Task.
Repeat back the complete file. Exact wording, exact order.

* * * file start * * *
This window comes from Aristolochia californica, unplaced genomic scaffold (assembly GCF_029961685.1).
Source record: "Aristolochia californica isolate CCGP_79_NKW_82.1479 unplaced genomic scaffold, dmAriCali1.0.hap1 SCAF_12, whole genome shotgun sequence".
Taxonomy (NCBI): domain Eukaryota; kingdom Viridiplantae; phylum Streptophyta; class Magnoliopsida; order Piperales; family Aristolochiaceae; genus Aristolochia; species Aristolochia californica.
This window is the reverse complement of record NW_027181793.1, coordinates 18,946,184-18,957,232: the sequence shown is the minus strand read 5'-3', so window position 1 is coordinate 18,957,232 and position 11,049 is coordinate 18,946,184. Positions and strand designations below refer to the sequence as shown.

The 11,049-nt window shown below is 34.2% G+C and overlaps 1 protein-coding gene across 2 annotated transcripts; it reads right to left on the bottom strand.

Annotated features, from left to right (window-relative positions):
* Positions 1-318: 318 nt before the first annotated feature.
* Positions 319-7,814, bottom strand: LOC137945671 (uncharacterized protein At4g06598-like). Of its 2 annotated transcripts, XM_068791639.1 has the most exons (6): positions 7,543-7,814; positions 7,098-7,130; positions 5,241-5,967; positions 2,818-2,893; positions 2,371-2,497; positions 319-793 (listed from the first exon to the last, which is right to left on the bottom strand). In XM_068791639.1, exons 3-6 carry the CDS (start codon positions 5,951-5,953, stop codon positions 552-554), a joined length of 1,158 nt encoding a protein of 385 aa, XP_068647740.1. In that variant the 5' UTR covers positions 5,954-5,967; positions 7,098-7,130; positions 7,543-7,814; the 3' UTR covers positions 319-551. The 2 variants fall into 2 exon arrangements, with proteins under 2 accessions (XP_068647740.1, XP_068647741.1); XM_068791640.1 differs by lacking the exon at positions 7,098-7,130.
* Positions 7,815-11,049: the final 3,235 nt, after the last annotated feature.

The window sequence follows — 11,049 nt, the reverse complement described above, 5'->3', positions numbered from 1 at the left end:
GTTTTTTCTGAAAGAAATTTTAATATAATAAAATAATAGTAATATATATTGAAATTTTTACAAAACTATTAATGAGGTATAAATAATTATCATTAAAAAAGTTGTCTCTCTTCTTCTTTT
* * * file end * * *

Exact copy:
This window comes from Aristolochia californica, unplaced genomic scaffold (assembly GCF_029961685.1).
Source record: "Aristolochia californica isolate CCGP_79_NKW_82.1479 unplaced genomic scaffold, dmAriCali1.0.hap1 SCAF_12, whole genome shotgun sequence".
Taxonomy (NCBI): domain Eukaryota; kingdom Viridiplantae; phylum Streptophyta; class Magnoliopsida; order Piperales; family Aristolochiaceae; genus Aristolochia; species Aristolochia californica.
This window is the reverse complement of record NW_027181793.1, coordinates 18,946,184-18,957,232: the sequence shown is the minus strand read 5'-3', so window position 1 is coordinate 18,957,232 and position 11,049 is coordinate 18,946,184. Positions and strand designations below refer to the sequence as shown.

The 11,049-nt window shown below is 34.2% G+C and overlaps 1 protein-coding gene across 2 annotated transcripts; it reads right to left on the bottom strand.

Annotated features, from left to right (window-relative positions):
* Positions 1-318: 318 nt before the first annotated feature.
* Positions 319-7,814, bottom strand: LOC137945671 (uncharacterized protein At4g06598-like). Of its 2 annotated transcripts, XM_068791639.1 has the most exons (6): positions 7,543-7,814; positions 7,098-7,130; positions 5,241-5,967; positions 2,818-2,893; positions 2,371-2,497; positions 319-793 (listed from the first exon to the last, which is right to left on the bottom strand). In XM_068791639.1, exons 3-6 carry the CDS (start codon positions 5,951-5,953, stop codon positions 552-554), a joined length of 1,158 nt encoding a protein of 385 aa, XP_068647740.1. In that variant the 5' UTR covers positions 5,954-5,967; positions 7,098-7,130; positions 7,543-7,814; the 3' UTR covers positions 319-551. The 2 variants fall into 2 exon arrangements, with proteins under 2 accessions (XP_068647740.1, XP_068647741.1); XM_068791640.1 differs by lacking the exon at positions 7,098-7,130.
* Positions 7,815-11,049: the final 3,235 nt, after the last annotated feature.

The window sequence follows — 11,049 nt, the reverse complement described above, 5'->3', positions numbered from 1 at the left end:
GTTTTTTCTGAAAGAAATTTTAATATAATAAAATAATAGTAATATATATTGAAATTTTTACAAAACTATTAATGAGGTATAAATAATTATCATTAAAAAAGTTGTCTCTCTTCTTCTTTT